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Gifted children

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Gifted children

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This slide is part of a collection of slides, I have created for exam revision from Atypical Child development. The contents of the slide are based on several different research papers.

This slide is part of a collection of slides, I have created for exam revision from Atypical Child development. The contents of the slide are based on several different research papers.

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Gifted children

  1. 1. Gifted Children  Gifted individuals are those who demonstrate outstanding levels of aptitude (defined as an exceptional ability to reason and learn) or competence (documented performance or achievement in top 10% or rarer) in one or more domains. Domains include any structured area of activity with its own symbol system (e.g., mathematics, music, language) and/or set of sensorimotor skills (e.g., painting, dance, sports) (NAGC, n.d.)
  2. 2. Models of Giftedness (Renzulli, 1986)  Three- Ring Model: This model presents giftedness as an interaction of three attributes: above-average ability, task commitment, and creativity  Above average ability, task commitment, and creativity must ALL be present before the criteria of giftedness can be met, otherwise the child is not considered to be gifted this model makes a direct connection between creativity and giftedness.  However, this connection does not “guarantee” giftedness, according to this particular model. There must be an interaction with above-average ability and task commitment as well.  Criticism: A lack of consistency in definitions of creativity and a corresponding lack of evidence for measurement validity are the primary critiques of the creativity ring (Jarrell & Borland, 1990)
  3. 3. Triarchic Theory of Intelligence  Sternberg (2000)  giftedness is present when an individual demonstrates high levels of intelligence Three types of intelligence:  Analytic: consists of abilities used to analyze, judge, evaluate, compare  Creative: consists of abilities used to create, invent, discover, imagine, suppose, and hypothesize;  Practical: and practical intelligence consists of abilities used to apply, put into practice, and implement.  The individual must capitalize on strengths and compensate for weaknesses; adapt to, shape, and select environments; and balance the three aspects  According to this theory, an individual can be strong or weak in any given type of intelligence.  Given this postulate, it only follows that giftedness can be manifested within any of the three areas and that different “combinations” of strengths and weaknesses can lead to different patterns of giftedness If children are matched with their strengths, according to their pattern of giftedness, their educational experience has the potential to be enhanced. (Sternberg, 2000)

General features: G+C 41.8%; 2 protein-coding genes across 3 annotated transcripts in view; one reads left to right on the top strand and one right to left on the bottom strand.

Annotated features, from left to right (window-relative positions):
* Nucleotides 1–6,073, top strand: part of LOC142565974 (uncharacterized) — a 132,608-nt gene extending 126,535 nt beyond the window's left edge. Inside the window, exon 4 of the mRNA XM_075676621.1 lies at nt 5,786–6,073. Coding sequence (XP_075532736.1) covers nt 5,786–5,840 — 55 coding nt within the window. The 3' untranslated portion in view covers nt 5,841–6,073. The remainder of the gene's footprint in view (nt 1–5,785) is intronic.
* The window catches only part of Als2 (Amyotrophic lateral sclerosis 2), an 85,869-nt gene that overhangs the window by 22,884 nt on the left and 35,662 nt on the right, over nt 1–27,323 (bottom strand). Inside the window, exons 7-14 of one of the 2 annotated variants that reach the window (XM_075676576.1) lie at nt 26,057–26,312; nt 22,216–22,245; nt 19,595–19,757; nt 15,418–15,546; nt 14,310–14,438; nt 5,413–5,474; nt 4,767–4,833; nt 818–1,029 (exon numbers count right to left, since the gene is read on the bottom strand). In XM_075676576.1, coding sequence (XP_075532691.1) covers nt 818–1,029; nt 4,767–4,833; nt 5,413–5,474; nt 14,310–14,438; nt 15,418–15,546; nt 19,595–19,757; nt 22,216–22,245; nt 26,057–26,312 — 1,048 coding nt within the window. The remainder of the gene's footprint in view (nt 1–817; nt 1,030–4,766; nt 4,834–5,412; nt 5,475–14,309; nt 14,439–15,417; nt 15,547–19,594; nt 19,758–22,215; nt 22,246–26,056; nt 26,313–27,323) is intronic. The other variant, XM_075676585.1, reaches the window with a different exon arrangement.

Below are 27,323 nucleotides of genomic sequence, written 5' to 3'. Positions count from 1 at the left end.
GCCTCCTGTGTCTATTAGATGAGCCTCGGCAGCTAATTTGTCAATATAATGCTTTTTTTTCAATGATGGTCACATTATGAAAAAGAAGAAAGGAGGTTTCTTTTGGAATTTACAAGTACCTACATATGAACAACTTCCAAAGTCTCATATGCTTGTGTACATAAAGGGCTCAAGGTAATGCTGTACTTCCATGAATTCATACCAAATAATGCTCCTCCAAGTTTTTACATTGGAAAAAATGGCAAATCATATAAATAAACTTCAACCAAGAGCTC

4. 4. Star Model: Tannenbaum (2003)  superior general Intelligence  distinctive special aptitudes  Non- intellective  Requisites  environmental supports  Chance  this conceptualization of giftedness is applied more broadly, not limiting itself to academic achievement or a single domain  Considers traditional concept of giftedness (Superior Intelligence) but also considers domain specific abilities ( Distinctive special aptitude)  Considers the factors outside of gifted person (Chance, environmental support)  The non intellective requisites refer to creativity, motivation, self-concept, and any other individual characteristics related to giftedness but not falling within a strictly cognitive realm of functioning
  5. 5.  This model extends the conceptualization of giftedness outside of the focus on the individual to acknowledge the importance of environmental factors and the role of chance, which sets it apart from the previously discussed theories of giftedness. (Nurture aspect of giftedness)  Another difference between the star model and the others presented thus far is the treatment of creativity as a construct. The star model places creativity and motivation in the same category (non intellective requisites), whereas the three-ring model acknowledges these elements as separate from one another that interact,
  6. 6. Dynamic Theory  Babaeva (1999)  Based on Vygovsky’s theory sociocultural environment presents a barrier for positive psychological development process of compensation to overcome the obstacle successful adjustment and incorporation of the experience into future functioning (Vygotsky, 1997)  Due to these barriers and generated solutions, the individual incorporates the information into a higher level of functioning, eventually resulting in the manifestation of giftedness.  Babaeva found that creativity increased over time for children who were placed in classrooms using challenging curricula, developed based on the Dynamic Theory of Giftedness, that were slightly above their ability level.  emphasizes the process of how giftedness develops It also diverges from the other models in its reliance on environmental factors in the conceptualization of giftedness.
  7. 7. Domain Specific: Musical and Artistic  (Winner, 2000)  focused on the development and characteristics of artistic and musical giftedness.  According to this theory, giftedness is defined by precocity, intense motivation, and qualitative differences in learning and understanding the information in the domain  Makes differences between creativity with “c” ( solving problems, making discoveries in novel ways) and “C” (making changes on the level of the domain)  This model attributes the presence of giftedness to a combination of innate aptitude coupled with an intense drive to develop mastery of the domain and asserts that hard work in the absence of a predisposed ability is not sufficient to develop giftedness  rather than citing creativity as one of many components of giftedness, this theoretical perspective states that “creativity is an inextricable part of giftedness” (Winner, 2003)